Security increased with the withdrawal of UN Peacekeepers at the Haiti & Dominican Republic borders

Create: 04/25/2017 - 06:11

SANTO DOMINGO, Dominican Republic (CMC) —Security along the border between the

Dominican Republic and Haiti has been increased following plans by the United Nations

to withdraw is peacekeepers, MINUSTAH from Haiti.

On Friday, Defense minister Rubén Darío Paulino said the number of Dominican troops

will be gradually increased all along 391-kilometer border until November.

“On November 7, they’ll be withdrawn (Peacekeepers) entirely, we as armed forces will

deploy the necessary equipment of both the Army and Border Security to strengthen

our border. We are in sufficient capacity to do so,” he said.

Paulino’s statement follows a warning from National Investigations Department

(DNI) director Siegfried Pared that the withdrawal of MINUSTAH troops from Haiti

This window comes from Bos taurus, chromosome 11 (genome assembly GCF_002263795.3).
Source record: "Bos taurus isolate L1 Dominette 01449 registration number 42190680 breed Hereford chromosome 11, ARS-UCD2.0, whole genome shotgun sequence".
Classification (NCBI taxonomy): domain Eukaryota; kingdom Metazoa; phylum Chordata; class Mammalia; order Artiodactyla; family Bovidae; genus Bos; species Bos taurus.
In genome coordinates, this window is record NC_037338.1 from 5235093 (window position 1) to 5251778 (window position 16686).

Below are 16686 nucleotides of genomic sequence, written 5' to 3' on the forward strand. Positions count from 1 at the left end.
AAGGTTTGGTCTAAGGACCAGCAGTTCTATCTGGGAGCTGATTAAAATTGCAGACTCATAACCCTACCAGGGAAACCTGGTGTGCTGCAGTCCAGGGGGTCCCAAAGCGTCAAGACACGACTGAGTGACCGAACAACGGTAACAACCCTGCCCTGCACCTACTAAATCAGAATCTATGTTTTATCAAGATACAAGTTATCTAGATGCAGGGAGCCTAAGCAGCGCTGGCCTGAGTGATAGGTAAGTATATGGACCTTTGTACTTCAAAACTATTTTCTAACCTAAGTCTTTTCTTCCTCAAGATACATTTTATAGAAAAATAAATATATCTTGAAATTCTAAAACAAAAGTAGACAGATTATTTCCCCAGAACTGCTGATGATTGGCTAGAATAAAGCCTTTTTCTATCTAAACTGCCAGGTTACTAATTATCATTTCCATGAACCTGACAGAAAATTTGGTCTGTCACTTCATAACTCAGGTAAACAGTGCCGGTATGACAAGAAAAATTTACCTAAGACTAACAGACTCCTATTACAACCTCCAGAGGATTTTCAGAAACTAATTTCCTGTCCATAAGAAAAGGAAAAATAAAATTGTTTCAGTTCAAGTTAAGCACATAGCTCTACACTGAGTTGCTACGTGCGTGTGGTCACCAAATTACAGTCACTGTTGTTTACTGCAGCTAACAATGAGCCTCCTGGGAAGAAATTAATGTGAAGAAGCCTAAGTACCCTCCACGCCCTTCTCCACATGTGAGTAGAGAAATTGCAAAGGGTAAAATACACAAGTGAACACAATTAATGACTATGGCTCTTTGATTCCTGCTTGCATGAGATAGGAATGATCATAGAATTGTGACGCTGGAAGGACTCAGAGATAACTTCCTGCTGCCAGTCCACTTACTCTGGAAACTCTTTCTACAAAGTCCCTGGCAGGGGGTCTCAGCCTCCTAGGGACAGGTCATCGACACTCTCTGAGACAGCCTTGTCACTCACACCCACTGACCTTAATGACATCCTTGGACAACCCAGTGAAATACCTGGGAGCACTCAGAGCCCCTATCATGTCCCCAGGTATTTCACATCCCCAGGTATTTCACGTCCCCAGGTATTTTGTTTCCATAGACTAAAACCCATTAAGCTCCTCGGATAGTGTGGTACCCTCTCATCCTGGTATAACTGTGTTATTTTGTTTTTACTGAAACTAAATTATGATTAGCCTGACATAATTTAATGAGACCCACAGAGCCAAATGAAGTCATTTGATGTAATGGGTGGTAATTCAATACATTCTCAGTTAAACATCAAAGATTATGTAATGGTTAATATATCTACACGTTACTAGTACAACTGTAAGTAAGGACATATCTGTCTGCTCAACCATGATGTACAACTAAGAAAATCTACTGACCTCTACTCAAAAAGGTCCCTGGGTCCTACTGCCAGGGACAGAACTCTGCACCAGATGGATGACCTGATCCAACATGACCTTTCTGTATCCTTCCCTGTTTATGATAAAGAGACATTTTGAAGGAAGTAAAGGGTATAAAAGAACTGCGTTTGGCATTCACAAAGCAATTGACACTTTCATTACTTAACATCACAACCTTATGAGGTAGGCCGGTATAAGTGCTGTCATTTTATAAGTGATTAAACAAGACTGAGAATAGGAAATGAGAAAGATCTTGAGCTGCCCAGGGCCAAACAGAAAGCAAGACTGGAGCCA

would force beefed up surveillance along the border.

Last week, the head of the United Nations Stabilization mission Sandra Honoré,

said the mission will cease operations in Haiti within six months.

Addressing the United Nations Security Council, Honoré said that the progress

achieved during the past 13 years in Haiti’s stabilisation process is notable and

it “is therefore timely to reshape the partnership among the international

community, the United Nations and Haiti with a view to ensuring the sustainability

of this progress.

The UN mission, established in June 2004 by a UN Security Council resolution,

succeeded a Multinational Interim Force (MIF) after then President Bertrand

Aristide departed Haiti for exile in the aftermath of an armed conflict, which

spread, to several cities across the country.

In January 2010, the Security Council, by resolution, endorsed the Secretary-

General’s recommendation to increase the overall force levels of MINUSTAH to

support the immediate recovery, reconstruction and stability efforts in the


Following the completion of Presidential elections in 2011, MINUSTAH has been

working to fulfill its original mandate to restore a secure and stable environment,

to promote the political process, to strengthen Haiti’s government institutions

and rule-of-law-structures, as well as to promote and to protect human rights.




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